Arthur Le Feuvre, Warwick (firstname.lastname@example.org):
Generally worm activity across the State is very low, mostly due to droughty conditions. The exception is around the granite Belt/Eastern Downs where rain fell.
While most western sheep producers are hoping for an early Spring/Summer storm or two, it might pay to think about how to make sure that worms do not make an early comeback with the rain.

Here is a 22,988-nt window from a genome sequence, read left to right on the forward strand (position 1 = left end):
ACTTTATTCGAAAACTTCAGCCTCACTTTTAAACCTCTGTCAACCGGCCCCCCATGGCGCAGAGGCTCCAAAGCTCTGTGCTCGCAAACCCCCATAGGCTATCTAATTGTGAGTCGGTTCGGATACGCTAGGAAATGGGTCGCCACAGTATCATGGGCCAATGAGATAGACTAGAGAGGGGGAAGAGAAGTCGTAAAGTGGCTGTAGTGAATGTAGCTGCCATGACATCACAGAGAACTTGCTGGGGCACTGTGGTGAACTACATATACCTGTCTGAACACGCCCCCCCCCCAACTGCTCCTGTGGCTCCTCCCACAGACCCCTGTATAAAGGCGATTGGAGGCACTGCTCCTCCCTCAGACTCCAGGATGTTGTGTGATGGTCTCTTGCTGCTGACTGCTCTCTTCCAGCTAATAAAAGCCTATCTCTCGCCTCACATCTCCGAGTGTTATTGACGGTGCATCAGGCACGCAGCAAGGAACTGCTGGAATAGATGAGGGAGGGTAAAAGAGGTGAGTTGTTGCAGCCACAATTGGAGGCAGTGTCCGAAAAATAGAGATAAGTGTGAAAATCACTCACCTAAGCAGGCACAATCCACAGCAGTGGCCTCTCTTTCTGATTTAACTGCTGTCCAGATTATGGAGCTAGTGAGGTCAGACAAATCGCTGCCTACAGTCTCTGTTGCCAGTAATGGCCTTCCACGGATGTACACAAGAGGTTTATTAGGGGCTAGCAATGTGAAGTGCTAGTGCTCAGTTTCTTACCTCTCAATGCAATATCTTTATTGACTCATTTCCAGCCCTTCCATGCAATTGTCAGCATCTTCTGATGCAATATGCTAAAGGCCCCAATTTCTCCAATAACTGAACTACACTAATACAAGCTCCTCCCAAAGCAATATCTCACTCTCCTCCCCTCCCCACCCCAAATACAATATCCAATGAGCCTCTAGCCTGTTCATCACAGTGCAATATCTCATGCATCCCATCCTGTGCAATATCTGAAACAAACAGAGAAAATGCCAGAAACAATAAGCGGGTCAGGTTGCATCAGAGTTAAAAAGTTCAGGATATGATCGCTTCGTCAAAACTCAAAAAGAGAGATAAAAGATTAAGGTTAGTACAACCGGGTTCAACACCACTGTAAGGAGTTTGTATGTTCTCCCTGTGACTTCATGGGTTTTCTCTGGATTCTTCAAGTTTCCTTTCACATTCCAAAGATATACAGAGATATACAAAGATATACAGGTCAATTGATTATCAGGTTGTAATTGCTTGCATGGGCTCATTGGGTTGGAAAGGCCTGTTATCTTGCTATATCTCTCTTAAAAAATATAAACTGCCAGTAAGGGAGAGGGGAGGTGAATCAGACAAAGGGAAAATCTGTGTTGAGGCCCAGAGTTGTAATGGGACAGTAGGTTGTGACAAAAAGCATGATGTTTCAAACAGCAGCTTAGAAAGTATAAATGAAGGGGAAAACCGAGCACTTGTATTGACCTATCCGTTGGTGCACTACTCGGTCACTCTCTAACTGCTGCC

Few farmers realise that Barber’s Pole Worm is hypobiotic, meaning that it is capable of what is equivalent to “hibernating”. It does this by parking itself in the gut wall during hard times (drought etc), and re-emerging once the feed eaten greens up and conditions for the sheep (and the worms) are much more favourable.
This attribute explains why WECs suddenly pick up soon after the first storms following drought.
So the message is: concentrate on drought management, but don’t forget the worms if it starts to rain.